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White House Falters on Legitimacy of Iranian Government

Just hours after Hagel's testimony, White House press secretary Jay Carney faltered regarding legitimacy of Iranian government.
By Rachel Hirshfeld
First Publish: 2/1/2013, 9:42 AM

White House Press Secretary Jay Carney
White House Press Secretary Jay Carney
Reuters

White House press secretary Jay Carney stumbled Thursday during a line of questioning regarding the legitimacy of the Iranian government, just hours after the beginning of the contentious confirmation hearing of Secretary of Defense nominee Chuck Hagel.

"Excuse me, can you ask that again?" Carney responded when a reporter asked if Obama agrees with his nominee, who stated before the Senate Armed Services Committee on Thursday that the Iranian government is "elected and legitimate."

"Our views on the last presidential election were clearly expressed," he added, before criticizing Iran for its violations of United Nations resolutions mandatng it immediately cease its pursuit of nuclear weapons.

Asked again, Carney criticizing "the government that we are dealing with" as "continuing unacceptable behavior."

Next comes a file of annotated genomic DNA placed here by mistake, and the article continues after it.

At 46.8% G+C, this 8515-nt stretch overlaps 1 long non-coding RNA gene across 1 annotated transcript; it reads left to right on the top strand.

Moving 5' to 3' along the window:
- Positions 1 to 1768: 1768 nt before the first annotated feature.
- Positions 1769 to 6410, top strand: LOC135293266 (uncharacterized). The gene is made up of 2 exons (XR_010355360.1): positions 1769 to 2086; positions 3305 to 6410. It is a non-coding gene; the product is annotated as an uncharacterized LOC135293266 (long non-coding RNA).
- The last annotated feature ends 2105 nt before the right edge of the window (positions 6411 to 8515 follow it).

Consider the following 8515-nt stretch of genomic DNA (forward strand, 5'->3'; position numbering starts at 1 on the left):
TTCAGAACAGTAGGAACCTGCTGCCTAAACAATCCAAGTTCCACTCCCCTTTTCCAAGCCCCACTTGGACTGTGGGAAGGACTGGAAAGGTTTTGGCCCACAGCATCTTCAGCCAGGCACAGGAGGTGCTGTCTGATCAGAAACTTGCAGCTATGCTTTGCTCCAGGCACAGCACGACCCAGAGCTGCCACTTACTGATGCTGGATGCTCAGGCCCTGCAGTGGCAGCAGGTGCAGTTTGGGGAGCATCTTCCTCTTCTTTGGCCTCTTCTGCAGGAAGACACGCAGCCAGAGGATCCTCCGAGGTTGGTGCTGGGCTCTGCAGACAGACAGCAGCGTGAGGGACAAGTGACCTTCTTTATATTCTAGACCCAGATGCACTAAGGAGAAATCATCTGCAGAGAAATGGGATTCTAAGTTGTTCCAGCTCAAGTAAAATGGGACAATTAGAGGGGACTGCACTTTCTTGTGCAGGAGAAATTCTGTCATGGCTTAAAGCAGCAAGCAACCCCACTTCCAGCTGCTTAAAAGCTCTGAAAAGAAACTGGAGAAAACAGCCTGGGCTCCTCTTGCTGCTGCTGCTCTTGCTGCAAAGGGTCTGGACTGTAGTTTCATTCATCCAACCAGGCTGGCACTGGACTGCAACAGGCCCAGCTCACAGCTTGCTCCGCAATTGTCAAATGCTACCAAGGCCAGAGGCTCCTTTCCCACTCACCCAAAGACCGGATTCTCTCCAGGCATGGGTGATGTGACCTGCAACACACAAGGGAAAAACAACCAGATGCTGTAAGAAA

In his confirmation hearing earlier Thursday, Hagel, who has long come under fire for his soft stance on Iran, inadvertently said the Obama administration supports “containment,” calling the country an “elected legitimate government.”

"I support the president's strong position on containment, as I have said," said the former Republican senator from Nebraska.

The statement differed, however, from his prepared opening statement, in which he said: "I am fully committed to the president’s goal of preventing Iran from obtaining a nuclear weapon, and — as I’ve said in the past — all options must be on the table to achieve that goal.”

Hagel added that the country is "a member of the United Nations. Almost all of our allies have embassies in Iran ... [It is] an elected, legitimate government, whether we agree or not."

Iran’s 2009 elections sparked mass protests nationally as well as internationally regarding the legality of the results, with President Obama voicing his "deep concerns" over possible vote-rigging to favor Iranian president Mahmoud Ahmadinejad.

“I think our views on the last presidential election were clearly expressed, the president’s views on that matter and our views on the behavior of the regime in Tehran are expressed again and again and again," Carney said.

Carney also condemned Iran's decision in install new equipment at its Natanz nuclear plant, calling the move a "further escalation" of tensions over its nuclear program.

"The installation of new advanced centrifuges is a further escalation and a continuing violation ... of Iran's obligations under relevant United Nations Security Council and IAEA board resolutions," Carney said.